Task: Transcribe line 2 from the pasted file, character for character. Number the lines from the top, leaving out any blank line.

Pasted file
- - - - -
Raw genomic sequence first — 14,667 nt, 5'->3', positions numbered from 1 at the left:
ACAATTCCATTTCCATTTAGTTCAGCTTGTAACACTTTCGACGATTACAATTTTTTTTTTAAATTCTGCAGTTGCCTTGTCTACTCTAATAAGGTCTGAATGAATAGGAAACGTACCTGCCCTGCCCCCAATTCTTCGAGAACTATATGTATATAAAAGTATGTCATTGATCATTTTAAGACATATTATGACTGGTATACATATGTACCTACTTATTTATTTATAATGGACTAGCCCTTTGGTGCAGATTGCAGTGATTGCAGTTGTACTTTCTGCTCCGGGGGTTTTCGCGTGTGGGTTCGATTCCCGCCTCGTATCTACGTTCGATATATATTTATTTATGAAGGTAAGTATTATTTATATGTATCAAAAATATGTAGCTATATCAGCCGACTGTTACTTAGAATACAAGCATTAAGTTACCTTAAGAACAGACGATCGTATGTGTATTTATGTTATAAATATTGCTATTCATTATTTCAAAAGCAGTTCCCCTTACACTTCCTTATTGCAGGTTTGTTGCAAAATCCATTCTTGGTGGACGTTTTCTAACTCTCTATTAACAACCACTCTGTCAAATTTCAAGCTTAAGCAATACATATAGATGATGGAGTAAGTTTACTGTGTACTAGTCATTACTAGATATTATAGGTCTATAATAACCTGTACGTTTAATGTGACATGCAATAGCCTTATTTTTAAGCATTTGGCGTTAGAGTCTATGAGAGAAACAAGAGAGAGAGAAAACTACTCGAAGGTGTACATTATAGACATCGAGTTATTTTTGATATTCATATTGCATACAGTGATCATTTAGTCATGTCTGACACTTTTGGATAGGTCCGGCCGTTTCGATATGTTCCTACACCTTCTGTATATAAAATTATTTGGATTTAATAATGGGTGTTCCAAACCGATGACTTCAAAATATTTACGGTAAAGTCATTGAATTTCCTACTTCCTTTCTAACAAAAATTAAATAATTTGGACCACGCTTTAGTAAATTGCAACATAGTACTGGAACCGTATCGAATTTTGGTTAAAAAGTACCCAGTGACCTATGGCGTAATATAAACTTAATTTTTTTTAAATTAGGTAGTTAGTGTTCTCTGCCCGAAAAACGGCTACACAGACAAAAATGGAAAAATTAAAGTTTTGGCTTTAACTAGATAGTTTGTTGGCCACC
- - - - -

ACAATTCCATTTCCATTTAGTTCAGCTTGTAACACTTTCGACGATTACAATTTTTTTTTTAAATTCTGCAGTTGCCTTGTCTACTCTAATAAGGTCTGAATGAATAGGAAACGTACCTGCCCTGCCCCCAATTCTTCGAGAACTATATGTATATAAAAGTATGTCATTGATCATTTTAAGACATATTATGACTGGTATACATATGTACCTACTTATTTATTTATAATGGACTAGCCCTTTGGTGCAGATTGCAGTGATTGCAGTTGTACTTTCTGCTCCGGGGGTTTTCGCGTGTGGGTTCGATTCCCGCCTCGTATCTACGTTCGATATATATTTATTTATGAAGGTAAGTATTATTTATATGTATCAAAAATATGTAGCTATATCAGCCGACTGTTACTTAGAATACAAGCATTAAGTTACCTTAAGAACAGACGATCGTATGTGTATTTATGTTATAAATATTGCTATTCATTATTTCAAAAGCAGTTCCCCTTACACTTCCTTATTGCAGGTTTGTTGCAAAATCCATTCTTGGTGGACGTTTTCTAACTCTCTATTAACAACCACTCTGTCAAATTTCAAGCTTAAGCAATACATATAGATGATGGAGTAAGTTTACTGTGTACTAGTCATTACTAGATATTATAGGTCTATAATAACCTGTACGTTTAATGTGACATGCAATAGCCTTATTTTTAAGCATTTGGCGTTAGAGTCTATGAGAGAAACAAGAGAGAGAGAAAACTACTCGAAGGTGTACATTATAGACATCGAGTTATTTTTGATATTCATATTGCATACAGTGATCATTTAGTCATGTCTGACACTTTTGGATAGGTCCGGCCGTTTCGATATGTTCCTACACCTTCTGTATATAAAATTATTTGGATTTAATAATGGGTGTTCCAAACCGATGACTTCAAAATATTTACGGTAAAGTCATTGAATTTCCTACTTCCTTTCTAACAAAAATTAAATAATTTGGACCACGCTTTAGTAAATTGCAACATAGTACTGGAACCGTATCGAATTTTGGTTAAAAAGTACCCAGTGACCTATGGCGTAATATAAACTTAATTTTTTTTAAATTAGGTAGTTAGTGTTCTCTGCCCGAAAAACGGCTACACAGACAAAAATGGAAAAATTAAAGTTTTGGCTTTAACTAGATAGTTTGTTGGCCACC